EES major Ellen Jorgensen '23 has been awarded a Goldwater Scholarship, the highest honor conferred on STEM undergraduates in the United States. Ellen is completing a double major in Environmental Geosciences and in Environment, Sustainability, and Policy, along with a minor in Physics. She is interested in paleoclimate science and hopes for a career at a university or national lab where she can research the past to provide perspective on anthropogenic climate change.
Since beginning at SU, she has been working with her mentor, Thonis Family Assistant Professor of Paleoclimate Dynamics Tripti Bhattacharya, using organic geochemistry and climate modeling to unlock the secrets of ancient climates. She contributed to work by Ph.D. candidate Peter Brennan using biomarkers called alkenones. These molecules, produced by algae, are archived in sedimentary rocks and can be used to quantitatively reconstruct sea surface temperatures. Their project applied this tool to the Pliocene, the last time in Earth history that pCO2 was as high as it is today. Ellen is coauthor on the resulting paper being revised for the journal Paleoceanography and Paleoclimatology.
For her senior thesis, she is extending this work by using the isotopic chemistry of fossil leaf waxes to reconstruct changes in rainfall patterns and vegetation across western North America during the Plio-Pleistocene transition. “I first had a hunch that Ellen would be a great researcher when we chatted in my office and I realized she was reading environmental history books for fun,” says Bhattacharya. “Working with students and helping them become the leaders and scientists they want to be is one of the most rewarding parts of this job.”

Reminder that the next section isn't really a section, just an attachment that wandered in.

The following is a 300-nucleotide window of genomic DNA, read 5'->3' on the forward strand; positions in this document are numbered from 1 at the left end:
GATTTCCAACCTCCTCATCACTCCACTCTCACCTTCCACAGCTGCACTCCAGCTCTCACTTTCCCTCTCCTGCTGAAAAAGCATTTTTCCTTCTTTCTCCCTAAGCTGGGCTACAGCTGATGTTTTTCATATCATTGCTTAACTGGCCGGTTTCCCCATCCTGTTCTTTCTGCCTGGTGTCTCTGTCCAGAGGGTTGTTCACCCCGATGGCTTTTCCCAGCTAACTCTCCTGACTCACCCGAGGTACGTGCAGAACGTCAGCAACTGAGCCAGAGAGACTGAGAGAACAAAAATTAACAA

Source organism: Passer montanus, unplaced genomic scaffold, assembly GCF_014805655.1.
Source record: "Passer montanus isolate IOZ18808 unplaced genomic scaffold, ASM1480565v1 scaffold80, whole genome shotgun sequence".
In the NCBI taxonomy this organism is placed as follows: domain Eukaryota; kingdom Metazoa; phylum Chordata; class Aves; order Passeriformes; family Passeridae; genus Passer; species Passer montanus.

Jorgensen has taken advanced coursework in climate dynamics, mapping software and anthropogenic climate change. “To me, understanding our climate is the most important task I can participate in as a scientist. It’s so exciting that we can reconstruct climates of millions of years past with the smallest samples of sediment,” she says. “More than that, we can use those assessments of our past to make projections for the dynamic climate we will face in the future.”
In addition to her work at SU, last summer Jorgensen researched Heinrich Events – times of iceberg calving in the North Atlantic – during an NSF Research Experience for Undergraduates program at Lamont Doherty Earth Observatory. This summer, she travels to a NOAA field office in Monterey, CA, for an internship in climate dynamics, the result of receiving the prestigious Hollings Scholarship from NOAA this past year. When she is not engaged in research, she volunteers her time with SU’s Office of Sustainability Management and writes for Blackstone Launchpad about SU entrepreneurs who incorporate sustainability into their business plans.
Ellen is one of three SU students selected from an applicant pool of over 1000 nominees, each of whom rose to the top of the applicant list at their respective colleges across the US. She is a Coronat Scholar and member of the Renee Crown Honors Program here at SU. She credits her success in part to the support she has received from Prof. Bhattacharya and from the Department as a whole.